How would you describe a chipmunk? Adorable? Greedy? What about cunning survivalist? No matter what attitude you might have about these ground squirrels, they have developed impressive ways to deal with winter. We won’t see much of them in the approaching months, as winters are spent below the frost line, where they employ these savvy survival strategies.

1) There’s room for renovation.

You’ve likely seen the “front door” of a chipmunk’s underground burrow. Eastern forest floors are dotted with 1 ½ – 2 inch holes, which are usually the humble openings to a chipmunk’s complex system of tunnels and chambers. These underground dens can be up to 30 feet in length, and as time goes on, many rooms are created to serve different domestic purposes. There are separate “rooms” for sleeping, for waste, and for storing food. The basic bedroom, bathroom, and kitchen are covered, with more chambers added throughout a chipmunk’s life. When more space is required, chipmunks can simply dig, and remove soil from the burrow using their specialized cheek pouches.

2) Chipmunks have an escape route.

Chipmunks can hide their entrance holes under logs and rocks, but unfortunately, they cannot hide their scent. Predators such as weasels can enter their burrows even in winter. In defense, chipmunks build a few “dummy” tunnels that lead to dead ends, which can confuse predators and buy time for chipmunks to escape. Another sneaky strategy chipmunks use is to build several exit holes that connect to tunnels in different ways, making their burrow somewhat of a maze.

3) A well stocked pantry.

These rodents do not truly hibernate, but they do spend many cold winter days in a slowed metabolic state. Instead of storing a lot of extra fat, they arise periodically to eat throughout the winter. So chipmunks must cache an incredible amount of food. Some estimate they store up to 4 gallons of seeds, fruit, and fungi! All for a creature weighing around 3 ounces. How do they store this large amount of food? This is another use for their special cheek pouches! Chipmunks can cause frustration to those who feed birds, as they can carry away lots of seed in a short amount of time. Chipmunks have been observed packing their pouches with 70 sunflower seeds in one visit to a bird feeder!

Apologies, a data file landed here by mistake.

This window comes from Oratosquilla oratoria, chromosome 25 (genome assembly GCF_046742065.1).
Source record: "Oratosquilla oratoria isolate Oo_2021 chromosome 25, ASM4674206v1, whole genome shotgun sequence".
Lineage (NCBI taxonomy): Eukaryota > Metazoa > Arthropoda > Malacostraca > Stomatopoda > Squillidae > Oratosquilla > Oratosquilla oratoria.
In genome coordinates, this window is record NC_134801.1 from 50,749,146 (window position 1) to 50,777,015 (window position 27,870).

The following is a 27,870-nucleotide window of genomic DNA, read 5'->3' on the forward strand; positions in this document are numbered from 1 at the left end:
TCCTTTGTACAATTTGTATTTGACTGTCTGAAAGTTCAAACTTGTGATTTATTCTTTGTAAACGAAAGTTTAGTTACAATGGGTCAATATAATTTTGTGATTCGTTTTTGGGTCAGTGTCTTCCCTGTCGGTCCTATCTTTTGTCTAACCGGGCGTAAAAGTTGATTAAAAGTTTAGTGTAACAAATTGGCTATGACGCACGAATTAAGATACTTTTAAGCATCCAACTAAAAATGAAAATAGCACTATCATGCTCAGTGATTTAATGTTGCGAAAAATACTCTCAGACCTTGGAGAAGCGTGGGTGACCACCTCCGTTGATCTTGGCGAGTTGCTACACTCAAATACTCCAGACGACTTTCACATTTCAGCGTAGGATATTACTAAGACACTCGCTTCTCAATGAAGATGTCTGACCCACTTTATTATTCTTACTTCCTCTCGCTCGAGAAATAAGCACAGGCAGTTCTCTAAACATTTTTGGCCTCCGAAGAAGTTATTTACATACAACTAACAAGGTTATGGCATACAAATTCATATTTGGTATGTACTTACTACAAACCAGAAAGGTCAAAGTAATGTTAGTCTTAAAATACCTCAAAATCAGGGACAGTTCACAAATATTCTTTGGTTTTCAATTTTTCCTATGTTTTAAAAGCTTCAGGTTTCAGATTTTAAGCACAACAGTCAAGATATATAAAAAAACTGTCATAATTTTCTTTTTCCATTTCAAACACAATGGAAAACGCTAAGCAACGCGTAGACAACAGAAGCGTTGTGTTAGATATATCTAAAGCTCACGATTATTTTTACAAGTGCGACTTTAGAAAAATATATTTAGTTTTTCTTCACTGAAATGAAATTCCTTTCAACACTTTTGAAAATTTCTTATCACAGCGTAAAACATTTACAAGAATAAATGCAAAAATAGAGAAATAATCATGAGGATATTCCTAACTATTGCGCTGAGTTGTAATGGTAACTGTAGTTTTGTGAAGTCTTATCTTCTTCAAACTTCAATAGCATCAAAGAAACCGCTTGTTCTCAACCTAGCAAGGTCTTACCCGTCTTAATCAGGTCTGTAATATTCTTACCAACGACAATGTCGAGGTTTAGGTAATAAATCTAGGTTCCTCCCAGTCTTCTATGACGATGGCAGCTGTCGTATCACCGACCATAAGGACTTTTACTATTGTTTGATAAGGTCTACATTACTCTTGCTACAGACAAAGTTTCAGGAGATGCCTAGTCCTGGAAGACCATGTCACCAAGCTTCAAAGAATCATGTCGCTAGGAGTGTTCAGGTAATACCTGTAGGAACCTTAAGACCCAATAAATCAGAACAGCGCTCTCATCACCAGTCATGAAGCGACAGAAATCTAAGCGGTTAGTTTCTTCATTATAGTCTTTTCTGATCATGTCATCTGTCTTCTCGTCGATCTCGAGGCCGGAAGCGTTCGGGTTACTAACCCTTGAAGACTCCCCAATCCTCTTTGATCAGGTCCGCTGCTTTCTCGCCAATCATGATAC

4) They have insurance.

If you haven’t already decided that chipmunks have a pretty good plan for winter, rest assured they would be fine even if robbed. That’s right, if another animal finds their stash of 6,000 nuts, they have an emergency food cache in a separate burrow dug somewhere else. In fact, chipmunks have several emergency caches. How does your winter storm power outage plan measure up to this?

5) A productive solution to cabin fever.

In February and March, with spring rains on the way, chipmunks venture away from their burrows to breed. They are solitary creatures except during breeding season and when raising their young. The underground burrow offers an ideal place to raise young chipmunks, which are naked and blind when born. They spend their first month underground in the burrow, emerging almost fully independent.

In recent years, evidence shows chipmunk behavior has changed in response to the warmer winters. So you may see chipmunks staying active throughout the winter. Hopefully they can adapt well to the changes and maintain seasonal survival techniques. – Colleen Sharkey

For more information on these fascinating creatures see the  Encyclopedia of Life: Eastern Chipmunk (Tamias striatus )

Colleen Sharkey is an environmental educator and naturalist whose love for birds has led to a focus on native pollinator conservation. Colleen enjoys sharing her passion for the natural world through workshops, guided hikes and the written word. Find her around central Ohio birding by ear while trail running or studying native plants and insects through a macro lens.